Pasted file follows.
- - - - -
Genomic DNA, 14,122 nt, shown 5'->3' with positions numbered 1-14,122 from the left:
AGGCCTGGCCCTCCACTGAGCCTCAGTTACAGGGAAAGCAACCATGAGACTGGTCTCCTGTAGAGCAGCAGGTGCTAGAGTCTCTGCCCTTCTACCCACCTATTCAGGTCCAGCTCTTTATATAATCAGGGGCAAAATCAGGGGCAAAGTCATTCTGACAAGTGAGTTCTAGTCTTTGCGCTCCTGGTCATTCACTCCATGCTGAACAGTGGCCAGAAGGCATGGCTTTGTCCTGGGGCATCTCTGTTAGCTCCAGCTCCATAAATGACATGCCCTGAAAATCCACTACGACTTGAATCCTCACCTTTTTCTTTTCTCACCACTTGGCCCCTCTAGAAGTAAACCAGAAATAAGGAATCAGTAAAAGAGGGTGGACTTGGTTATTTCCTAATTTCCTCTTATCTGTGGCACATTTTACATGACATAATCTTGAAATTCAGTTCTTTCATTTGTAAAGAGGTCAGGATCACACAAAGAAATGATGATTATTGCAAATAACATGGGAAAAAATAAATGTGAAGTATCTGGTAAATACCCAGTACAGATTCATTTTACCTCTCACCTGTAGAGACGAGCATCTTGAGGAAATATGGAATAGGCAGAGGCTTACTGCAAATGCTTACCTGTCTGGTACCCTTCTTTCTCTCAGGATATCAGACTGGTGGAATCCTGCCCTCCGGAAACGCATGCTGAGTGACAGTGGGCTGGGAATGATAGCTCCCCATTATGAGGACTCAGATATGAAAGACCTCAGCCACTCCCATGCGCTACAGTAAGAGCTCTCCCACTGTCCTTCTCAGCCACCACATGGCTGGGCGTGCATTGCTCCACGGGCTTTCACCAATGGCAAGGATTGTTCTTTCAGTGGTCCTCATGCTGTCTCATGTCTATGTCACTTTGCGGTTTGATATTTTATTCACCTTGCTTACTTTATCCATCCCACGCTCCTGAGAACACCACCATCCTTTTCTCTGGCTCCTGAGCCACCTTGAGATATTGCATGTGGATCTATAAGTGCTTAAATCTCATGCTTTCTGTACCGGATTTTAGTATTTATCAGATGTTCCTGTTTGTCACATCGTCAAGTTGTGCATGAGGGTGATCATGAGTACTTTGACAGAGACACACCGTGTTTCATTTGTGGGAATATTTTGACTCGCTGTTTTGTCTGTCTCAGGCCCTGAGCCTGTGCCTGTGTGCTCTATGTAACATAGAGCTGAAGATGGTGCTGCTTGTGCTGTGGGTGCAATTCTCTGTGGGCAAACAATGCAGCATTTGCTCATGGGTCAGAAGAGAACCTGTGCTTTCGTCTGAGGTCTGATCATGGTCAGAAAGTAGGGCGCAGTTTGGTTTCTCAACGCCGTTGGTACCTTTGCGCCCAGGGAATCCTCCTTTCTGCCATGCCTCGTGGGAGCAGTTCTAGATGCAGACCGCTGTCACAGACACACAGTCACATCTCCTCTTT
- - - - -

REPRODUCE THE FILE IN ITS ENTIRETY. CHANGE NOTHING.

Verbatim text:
Genomic DNA, 14,122 nt, shown 5'->3' with positions numbered 1-14,122 from the left:
AGGCCTGGCCCTCCACTGAGCCTCAGTTACAGGGAAAGCAACCATGAGACTGGTCTCCTGTAGAGCAGCAGGTGCTAGAGTCTCTGCCCTTCTACCCACCTATTCAGGTCCAGCTCTTTATATAATCAGGGGCAAAATCAGGGGCAAAGTCATTCTGACAAGTGAGTTCTAGTCTTTGCGCTCCTGGTCATTCACTCCATGCTGAACAGTGGCCAGAAGGCATGGCTTTGTCCTGGGGCATCTCTGTTAGCTCCAGCTCCATAAATGACATGCCCTGAAAATCCACTACGACTTGAATCCTCACCTTTTTCTTTTCTCACCACTTGGCCCCTCTAGAAGTAAACCAGAAATAAGGAATCAGTAAAAGAGGGTGGACTTGGTTATTTCCTAATTTCCTCTTATCTGTGGCACATTTTACATGACATAATCTTGAAATTCAGTTCTTTCATTTGTAAAGAGGTCAGGATCACACAAAGAAATGATGATTATTGCAAATAACATGGGAAAAAATAAATGTGAAGTATCTGGTAAATACCCAGTACAGATTCATTTTACCTCTCACCTGTAGAGACGAGCATCTTGAGGAAATATGGAATAGGCAGAGGCTTACTGCAAATGCTTACCTGTCTGGTACCCTTCTTTCTCTCAGGATATCAGACTGGTGGAATCCTGCCCTCCGGAAACGCATGCTGAGTGACAGTGGGCTGGGAATGATAGCTCCCCATTATGAGGACTCAGATATGAAAGACCTCAGCCACTCCCATGCGCTACAGTAAGAGCTCTCCCACTGTCCTTCTCAGCCACCACATGGCTGGGCGTGCATTGCTCCACGGGCTTTCACCAATGGCAAGGATTGTTCTTTCAGTGGTCCTCATGCTGTCTCATGTCTATGTCACTTTGCGGTTTGATATTTTATTCACCTTGCTTACTTTATCCATCCCACGCTCCTGAGAACACCACCATCCTTTTCTCTGGCTCCTGAGCCACCTTGAGATATTGCATGTGGATCTATAAGTGCTTAAATCTCATGCTTTCTGTACCGGATTTTAGTATTTATCAGATGTTCCTGTTTGTCACATCGTCAAGTTGTGCATGAGGGTGATCATGAGTACTTTGACAGAGACACACCGTGTTTCATTTGTGGGAATATTTTGACTCGCTGTTTTGTCTGTCTCAGGCCCTGAGCCTGTGCCTGTGTGCTCTATGTAACATAGAGCTGAAGATGGTGCTGCTTGTGCTGTGGGTGCAATTCTCTGTGGGCAAACAATGCAGCATTTGCTCATGGGTCAGAAGAGAACCTGTGCTTTCGTCTGAGGTCTGATCATGGTCAGAAAGTAGGGCGCAGTTTGGTTTCTCAACGCCGTTGGTACCTTTGCGCCCAGGGAATCCTCCTTTCTGCCATGCCTCGTGGGAGCAGTTCTAGATGCAGACCGCTGTCACAGACACACAGTCACATCTCCTCTTT